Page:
Hands signify 'begging', regarding homelessness, as well as 'giving a hand'

Hands reflect survival on the streets.

The condition of hands communicate human emotion. eg, bitten nails can signify worry and anxiety. Scars / tatoos / dirty / clean / gloves / gestures / props / touching the face / relationship with objects.

gestures: defensive / aggressive / open / gentle / closed

Time limit - photographing hands is less invasive and people are more willing to participate in the project. Having a deadline means there is a limit on the relationships I can build.

Hands reflect mood / tell a story / leave the rest to the imagination / a snippet of individual identity.

Trying to capture the natural hand position when people are talking helps communicate how they are feeling about what they are saying.

It's all about hands...

26) Cornerstone Day Centre 1

Cornerstone Day Centre

On Tuesday 13th July I went to Cornerstone Day Centre with my leader Soraya to meet people in a more comfortable environment. The day centre offers homeless and lonely people food, drinks, showers, clean clothes and provides many other services.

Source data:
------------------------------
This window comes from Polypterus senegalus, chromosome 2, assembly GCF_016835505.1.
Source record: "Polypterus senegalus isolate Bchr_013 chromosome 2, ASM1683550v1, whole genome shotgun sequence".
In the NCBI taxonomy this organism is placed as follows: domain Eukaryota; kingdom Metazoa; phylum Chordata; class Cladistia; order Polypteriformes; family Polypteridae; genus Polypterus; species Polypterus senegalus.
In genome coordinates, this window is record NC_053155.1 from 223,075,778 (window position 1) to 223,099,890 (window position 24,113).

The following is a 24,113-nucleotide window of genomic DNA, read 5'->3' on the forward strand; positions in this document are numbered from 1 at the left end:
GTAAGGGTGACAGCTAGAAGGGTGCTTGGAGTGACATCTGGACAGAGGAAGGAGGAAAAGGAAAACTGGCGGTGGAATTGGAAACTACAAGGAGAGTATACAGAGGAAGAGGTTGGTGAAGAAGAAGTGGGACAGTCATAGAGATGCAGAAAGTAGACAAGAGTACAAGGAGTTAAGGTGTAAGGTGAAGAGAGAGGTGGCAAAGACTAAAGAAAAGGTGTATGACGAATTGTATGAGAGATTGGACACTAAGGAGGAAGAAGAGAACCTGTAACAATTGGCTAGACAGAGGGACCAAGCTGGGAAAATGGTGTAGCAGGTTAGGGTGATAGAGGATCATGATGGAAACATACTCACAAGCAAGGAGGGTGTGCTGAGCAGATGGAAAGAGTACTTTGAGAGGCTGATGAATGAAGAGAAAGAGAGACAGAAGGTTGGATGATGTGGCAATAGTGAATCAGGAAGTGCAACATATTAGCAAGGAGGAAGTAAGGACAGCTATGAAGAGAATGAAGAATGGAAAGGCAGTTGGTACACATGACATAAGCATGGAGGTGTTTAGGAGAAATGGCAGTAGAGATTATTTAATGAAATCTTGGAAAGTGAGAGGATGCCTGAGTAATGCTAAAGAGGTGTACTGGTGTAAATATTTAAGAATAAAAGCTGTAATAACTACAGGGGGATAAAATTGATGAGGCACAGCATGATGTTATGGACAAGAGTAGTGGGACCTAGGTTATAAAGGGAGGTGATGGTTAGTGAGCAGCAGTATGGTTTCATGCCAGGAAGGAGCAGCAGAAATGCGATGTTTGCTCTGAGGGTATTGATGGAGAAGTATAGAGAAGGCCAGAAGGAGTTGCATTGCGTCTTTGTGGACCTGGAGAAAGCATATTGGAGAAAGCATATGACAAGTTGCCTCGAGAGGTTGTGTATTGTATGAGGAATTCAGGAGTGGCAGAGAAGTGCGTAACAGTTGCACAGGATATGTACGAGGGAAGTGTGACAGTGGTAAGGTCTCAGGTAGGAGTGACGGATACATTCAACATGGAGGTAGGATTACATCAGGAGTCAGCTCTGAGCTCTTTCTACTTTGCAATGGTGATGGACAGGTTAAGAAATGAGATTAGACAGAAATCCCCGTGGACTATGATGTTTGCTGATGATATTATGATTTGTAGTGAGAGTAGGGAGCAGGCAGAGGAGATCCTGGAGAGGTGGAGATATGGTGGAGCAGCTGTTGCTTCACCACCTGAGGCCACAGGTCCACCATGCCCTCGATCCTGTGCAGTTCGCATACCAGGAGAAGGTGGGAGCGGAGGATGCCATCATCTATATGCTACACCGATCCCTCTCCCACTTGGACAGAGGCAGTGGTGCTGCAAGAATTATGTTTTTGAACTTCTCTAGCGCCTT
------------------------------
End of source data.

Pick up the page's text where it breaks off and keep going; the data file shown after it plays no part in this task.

On arriving, there were people sitting outside smoking, which I liked as it seemed like a relaxed environment and inside the hall was filled with people. I felt quite intimidated, I said to Soraya, “I feel like everyone is looking at me.” She said, “yeah, there is nothing wrong with that.” We got given a cup of tea and spoke to one of the leaders who welcomed us and said there was a few people willing to speak to us, so that was brilliant.

I always find it a little awkward arriving at new places, people often stare at you trying to work out who you are and why you’re there. I can see them thinking, is she homeless? is she staff? When the truth is, I’m neither.

We sat down at a table and took in the surroundings. I liked having my cup of tea, it gave me something to do with my hands. A guy called Neil came over, he was very happy to speak with me and answer my questions. I thought that was really sweet, then found out he was getting a free meal for it. I like that! At Cornerstone it is 50p for a meal, 20p for a sandwich £2 to wash clothes and tea and coffees are free.

I told Neil what I was doing and asked if he wanted to write in my sketch book, he said no because he didn’t like his writing and all he would write is, “I want a drink.” I said no problem I would write.